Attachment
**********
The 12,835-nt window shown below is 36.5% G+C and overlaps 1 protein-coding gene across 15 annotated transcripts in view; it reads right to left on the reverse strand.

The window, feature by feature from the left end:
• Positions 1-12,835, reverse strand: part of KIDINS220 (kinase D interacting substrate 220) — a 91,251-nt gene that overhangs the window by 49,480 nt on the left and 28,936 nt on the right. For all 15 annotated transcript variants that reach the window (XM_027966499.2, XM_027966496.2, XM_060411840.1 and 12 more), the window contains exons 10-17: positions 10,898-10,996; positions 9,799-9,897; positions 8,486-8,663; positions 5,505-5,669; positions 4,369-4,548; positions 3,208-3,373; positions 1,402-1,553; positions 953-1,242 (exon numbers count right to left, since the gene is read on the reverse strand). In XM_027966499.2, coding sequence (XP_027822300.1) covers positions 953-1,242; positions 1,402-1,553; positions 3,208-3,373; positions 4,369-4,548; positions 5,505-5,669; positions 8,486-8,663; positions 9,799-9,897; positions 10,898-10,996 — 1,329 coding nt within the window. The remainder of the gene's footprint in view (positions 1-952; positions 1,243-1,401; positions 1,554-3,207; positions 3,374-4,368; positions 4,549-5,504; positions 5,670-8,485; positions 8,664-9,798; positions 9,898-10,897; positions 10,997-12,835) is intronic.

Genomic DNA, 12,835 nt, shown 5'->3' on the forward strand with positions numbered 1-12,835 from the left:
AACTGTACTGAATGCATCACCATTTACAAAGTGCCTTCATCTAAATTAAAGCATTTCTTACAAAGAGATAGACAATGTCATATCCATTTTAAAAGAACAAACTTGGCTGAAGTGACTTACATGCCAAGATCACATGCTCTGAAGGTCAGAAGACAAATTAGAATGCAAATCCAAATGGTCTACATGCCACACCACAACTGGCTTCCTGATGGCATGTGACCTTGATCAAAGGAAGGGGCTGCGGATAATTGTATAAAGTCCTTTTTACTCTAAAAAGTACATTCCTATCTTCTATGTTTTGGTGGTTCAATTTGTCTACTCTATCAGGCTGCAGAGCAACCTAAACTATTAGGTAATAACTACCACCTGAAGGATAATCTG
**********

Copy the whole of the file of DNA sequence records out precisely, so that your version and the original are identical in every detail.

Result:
The 12,835-nt window shown below is 36.5% G+C and overlaps 1 protein-coding gene across 15 annotated transcripts in view; it reads right to left on the reverse strand.

The window, feature by feature from the left end:
• Positions 1-12,835, reverse strand: part of KIDINS220 (kinase D interacting substrate 220) — a 91,251-nt gene that overhangs the window by 49,480 nt on the left and 28,936 nt on the right. For all 15 annotated transcript variants that reach the window (XM_027966499.2, XM_027966496.2, XM_060411840.1 and 12 more), the window contains exons 10-17: positions 10,898-10,996; positions 9,799-9,897; positions 8,486-8,663; positions 5,505-5,669; positions 4,369-4,548; positions 3,208-3,373; positions 1,402-1,553; positions 953-1,242 (exon numbers count right to left, since the gene is read on the reverse strand). In XM_027966499.2, coding sequence (XP_027822300.1) covers positions 953-1,242; positions 1,402-1,553; positions 3,208-3,373; positions 4,369-4,548; positions 5,505-5,669; positions 8,486-8,663; positions 9,799-9,897; positions 10,898-10,996 — 1,329 coding nt within the window. The remainder of the gene's footprint in view (positions 1-952; positions 1,243-1,401; positions 1,554-3,207; positions 3,374-4,368; positions 4,549-5,504; positions 5,670-8,485; positions 8,664-9,798; positions 9,898-10,897; positions 10,997-12,835) is intronic.

Genomic DNA, 12,835 nt, shown 5'->3' on the forward strand with positions numbered 1-12,835 from the left:
AACTGTACTGAATGCATCACCATTTACAAAGTGCCTTCATCTAAATTAAAGCATTTCTTACAAAGAGATAGACAATGTCATATCCATTTTAAAAGAACAAACTTGGCTGAAGTGACTTACATGCCAAGATCACATGCTCTGAAGGTCAGAAGACAAATTAGAATGCAAATCCAAATGGTCTACATGCCACACCACAACTGGCTTCCTGATGGCATGTGACCTTGATCAAAGGAAGGGGCTGCGGATAATTGTATAAAGTCCTTTTTACTCTAAAAAGTACATTCCTATCTTCTATGTTTTGGTGGTTCAATTTGTCTACTCTATCAGGCTGCAGAGCAACCTAAACTATTAGGTAATAACTACCACCTGAAGGATAATCTG